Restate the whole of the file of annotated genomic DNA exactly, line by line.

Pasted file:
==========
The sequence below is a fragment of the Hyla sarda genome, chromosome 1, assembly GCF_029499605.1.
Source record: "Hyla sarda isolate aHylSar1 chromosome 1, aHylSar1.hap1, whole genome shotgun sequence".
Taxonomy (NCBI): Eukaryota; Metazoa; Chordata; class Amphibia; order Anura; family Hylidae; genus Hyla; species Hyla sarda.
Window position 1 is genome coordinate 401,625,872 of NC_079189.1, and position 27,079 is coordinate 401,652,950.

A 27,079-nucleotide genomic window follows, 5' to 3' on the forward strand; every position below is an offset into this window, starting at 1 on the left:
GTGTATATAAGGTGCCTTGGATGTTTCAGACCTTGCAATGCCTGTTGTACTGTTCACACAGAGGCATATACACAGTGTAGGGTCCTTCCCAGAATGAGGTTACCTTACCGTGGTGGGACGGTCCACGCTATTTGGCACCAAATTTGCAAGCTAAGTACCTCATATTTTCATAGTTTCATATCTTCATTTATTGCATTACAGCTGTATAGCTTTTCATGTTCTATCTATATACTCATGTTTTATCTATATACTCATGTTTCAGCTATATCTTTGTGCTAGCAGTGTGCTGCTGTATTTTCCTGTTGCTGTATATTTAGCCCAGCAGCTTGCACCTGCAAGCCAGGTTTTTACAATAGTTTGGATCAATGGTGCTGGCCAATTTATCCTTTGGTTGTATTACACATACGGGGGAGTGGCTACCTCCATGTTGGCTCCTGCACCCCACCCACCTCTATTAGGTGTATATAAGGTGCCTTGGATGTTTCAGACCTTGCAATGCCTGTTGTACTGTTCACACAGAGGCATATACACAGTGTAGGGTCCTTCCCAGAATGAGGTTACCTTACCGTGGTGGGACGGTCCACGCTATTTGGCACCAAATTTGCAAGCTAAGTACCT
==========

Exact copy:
The sequence below is a fragment of the Hyla sarda genome, chromosome 1, assembly GCF_029499605.1.
Source record: "Hyla sarda isolate aHylSar1 chromosome 1, aHylSar1.hap1, whole genome shotgun sequence".
Taxonomy (NCBI): Eukaryota; Metazoa; Chordata; class Amphibia; order Anura; family Hylidae; genus Hyla; species Hyla sarda.
Window position 1 is genome coordinate 401,625,872 of NC_079189.1, and position 27,079 is coordinate 401,652,950.

A 27,079-nucleotide genomic window follows, 5' to 3' on the forward strand; every position below is an offset into this window, starting at 1 on the left:
GTGTATATAAGGTGCCTTGGATGTTTCAGACCTTGCAATGCCTGTTGTACTGTTCACACAGAGGCATATACACAGTGTAGGGTCCTTCCCAGAATGAGGTTACCTTACCGTGGTGGGACGGTCCACGCTATTTGGCACCAAATTTGCAAGCTAAGTACCTCATATTTTCATAGTTTCATATCTTCATTTATTGCATTACAGCTGTATAGCTTTTCATGTTCTATCTATATACTCATGTTTTATCTATATACTCATGTTTCAGCTATATCTTTGTGCTAGCAGTGTGCTGCTGTATTTTCCTGTTGCTGTATATTTAGCCCAGCAGCTTGCACCTGCAAGCCAGGTTTTTACAATAGTTTGGATCAATGGTGCTGGCCAATTTATCCTTTGGTTGTATTACACATACGGGGGAGTGGCTACCTCCATGTTGGCTCCTGCACCCCACCCACCTCTATTAGGTGTATATAAGGTGCCTTGGATGTTTCAGACCTTGCAATGCCTGTTGTACTGTTCACACAGAGGCATATACACAGTGTAGGGTCCTTCCCAGAATGAGGTTACCTTACCGTGGTGGGACGGTCCACGCTATTTGGCACCAAATTTGCAAGCTAAGTACCT